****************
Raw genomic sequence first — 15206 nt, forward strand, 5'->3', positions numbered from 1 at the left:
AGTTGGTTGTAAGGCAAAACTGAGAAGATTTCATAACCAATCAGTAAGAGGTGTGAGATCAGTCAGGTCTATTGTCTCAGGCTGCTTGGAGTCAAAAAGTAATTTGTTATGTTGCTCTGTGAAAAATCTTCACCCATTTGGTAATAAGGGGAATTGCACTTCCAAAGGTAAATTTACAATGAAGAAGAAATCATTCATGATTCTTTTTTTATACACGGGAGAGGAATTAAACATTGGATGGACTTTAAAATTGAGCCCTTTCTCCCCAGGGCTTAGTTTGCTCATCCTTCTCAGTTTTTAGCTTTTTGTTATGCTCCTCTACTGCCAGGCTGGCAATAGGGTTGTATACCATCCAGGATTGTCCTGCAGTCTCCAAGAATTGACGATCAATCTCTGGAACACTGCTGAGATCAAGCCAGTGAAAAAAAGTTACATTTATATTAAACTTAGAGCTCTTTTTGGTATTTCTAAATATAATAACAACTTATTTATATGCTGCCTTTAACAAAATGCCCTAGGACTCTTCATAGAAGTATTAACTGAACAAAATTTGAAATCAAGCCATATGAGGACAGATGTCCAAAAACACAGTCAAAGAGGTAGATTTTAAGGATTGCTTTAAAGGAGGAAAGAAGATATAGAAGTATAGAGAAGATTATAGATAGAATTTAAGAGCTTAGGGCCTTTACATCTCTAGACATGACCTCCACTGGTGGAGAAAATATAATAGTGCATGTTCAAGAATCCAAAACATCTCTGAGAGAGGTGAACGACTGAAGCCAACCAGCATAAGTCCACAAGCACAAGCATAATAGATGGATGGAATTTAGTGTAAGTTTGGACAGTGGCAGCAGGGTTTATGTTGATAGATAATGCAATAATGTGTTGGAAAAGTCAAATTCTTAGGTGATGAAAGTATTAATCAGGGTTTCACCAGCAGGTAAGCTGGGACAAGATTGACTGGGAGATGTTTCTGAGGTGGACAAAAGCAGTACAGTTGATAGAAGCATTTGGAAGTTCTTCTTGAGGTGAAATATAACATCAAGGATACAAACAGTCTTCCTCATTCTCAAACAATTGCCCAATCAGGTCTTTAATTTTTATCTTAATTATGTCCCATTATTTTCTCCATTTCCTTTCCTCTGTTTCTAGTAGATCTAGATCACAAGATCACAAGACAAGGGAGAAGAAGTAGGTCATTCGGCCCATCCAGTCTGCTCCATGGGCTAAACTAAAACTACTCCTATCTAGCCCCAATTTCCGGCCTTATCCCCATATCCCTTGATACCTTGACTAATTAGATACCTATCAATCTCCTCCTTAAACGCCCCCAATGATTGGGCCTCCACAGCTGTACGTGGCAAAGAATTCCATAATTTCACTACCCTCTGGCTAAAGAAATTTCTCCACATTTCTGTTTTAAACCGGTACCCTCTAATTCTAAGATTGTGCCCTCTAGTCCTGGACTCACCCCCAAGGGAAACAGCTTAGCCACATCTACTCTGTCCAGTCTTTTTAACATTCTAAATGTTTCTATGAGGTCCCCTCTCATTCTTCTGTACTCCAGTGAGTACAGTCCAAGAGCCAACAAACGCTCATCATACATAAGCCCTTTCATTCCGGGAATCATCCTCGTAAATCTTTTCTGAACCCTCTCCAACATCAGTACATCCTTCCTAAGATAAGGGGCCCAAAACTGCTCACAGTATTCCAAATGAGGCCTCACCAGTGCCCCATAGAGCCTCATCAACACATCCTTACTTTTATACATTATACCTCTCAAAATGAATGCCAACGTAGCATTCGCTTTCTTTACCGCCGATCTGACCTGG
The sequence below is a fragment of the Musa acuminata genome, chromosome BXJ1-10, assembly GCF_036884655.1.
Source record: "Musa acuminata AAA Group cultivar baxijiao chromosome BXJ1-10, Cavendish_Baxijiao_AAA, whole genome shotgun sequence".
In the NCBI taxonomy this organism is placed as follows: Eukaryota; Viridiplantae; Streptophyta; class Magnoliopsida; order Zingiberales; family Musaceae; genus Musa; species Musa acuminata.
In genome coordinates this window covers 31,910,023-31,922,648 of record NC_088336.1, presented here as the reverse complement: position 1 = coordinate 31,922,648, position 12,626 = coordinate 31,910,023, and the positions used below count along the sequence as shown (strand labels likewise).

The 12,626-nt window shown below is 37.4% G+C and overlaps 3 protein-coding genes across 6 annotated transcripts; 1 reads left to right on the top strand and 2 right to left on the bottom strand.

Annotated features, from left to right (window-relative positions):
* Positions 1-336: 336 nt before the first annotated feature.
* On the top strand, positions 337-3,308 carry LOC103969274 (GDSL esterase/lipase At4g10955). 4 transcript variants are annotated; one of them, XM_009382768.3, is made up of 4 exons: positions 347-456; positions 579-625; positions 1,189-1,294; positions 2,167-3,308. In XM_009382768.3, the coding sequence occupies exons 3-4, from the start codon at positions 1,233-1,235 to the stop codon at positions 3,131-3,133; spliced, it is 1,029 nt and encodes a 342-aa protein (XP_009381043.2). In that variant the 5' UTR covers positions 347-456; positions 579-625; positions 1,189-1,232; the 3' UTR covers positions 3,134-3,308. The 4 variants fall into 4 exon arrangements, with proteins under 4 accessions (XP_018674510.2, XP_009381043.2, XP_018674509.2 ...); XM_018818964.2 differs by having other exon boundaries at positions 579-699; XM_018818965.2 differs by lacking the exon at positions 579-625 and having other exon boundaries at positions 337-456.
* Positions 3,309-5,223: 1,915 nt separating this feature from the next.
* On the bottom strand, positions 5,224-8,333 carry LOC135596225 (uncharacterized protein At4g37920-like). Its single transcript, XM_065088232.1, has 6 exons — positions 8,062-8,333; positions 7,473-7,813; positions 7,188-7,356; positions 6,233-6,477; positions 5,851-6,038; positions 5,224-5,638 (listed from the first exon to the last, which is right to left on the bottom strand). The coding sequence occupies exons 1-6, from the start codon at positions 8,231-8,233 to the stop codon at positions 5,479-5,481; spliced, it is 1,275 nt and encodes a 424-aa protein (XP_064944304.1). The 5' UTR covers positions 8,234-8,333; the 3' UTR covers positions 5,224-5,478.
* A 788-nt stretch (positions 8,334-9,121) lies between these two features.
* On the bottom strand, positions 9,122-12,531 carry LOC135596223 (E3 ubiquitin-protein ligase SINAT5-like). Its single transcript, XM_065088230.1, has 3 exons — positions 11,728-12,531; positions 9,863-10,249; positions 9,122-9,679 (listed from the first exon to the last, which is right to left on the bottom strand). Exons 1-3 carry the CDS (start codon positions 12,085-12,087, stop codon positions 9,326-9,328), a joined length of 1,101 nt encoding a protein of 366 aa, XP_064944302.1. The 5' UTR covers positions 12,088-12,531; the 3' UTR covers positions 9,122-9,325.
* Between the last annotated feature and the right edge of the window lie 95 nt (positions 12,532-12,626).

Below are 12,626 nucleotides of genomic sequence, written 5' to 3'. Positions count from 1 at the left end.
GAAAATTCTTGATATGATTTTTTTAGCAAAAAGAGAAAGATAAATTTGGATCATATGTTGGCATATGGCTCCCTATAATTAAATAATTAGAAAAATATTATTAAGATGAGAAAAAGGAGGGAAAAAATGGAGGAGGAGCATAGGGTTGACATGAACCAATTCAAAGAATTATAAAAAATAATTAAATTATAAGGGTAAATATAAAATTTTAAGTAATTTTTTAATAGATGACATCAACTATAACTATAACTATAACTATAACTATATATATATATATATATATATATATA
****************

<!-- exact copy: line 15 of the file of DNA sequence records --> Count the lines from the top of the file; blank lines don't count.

* Between the last annotated feature and the right edge of the window lie 95 nt (positions 12,532-12,626).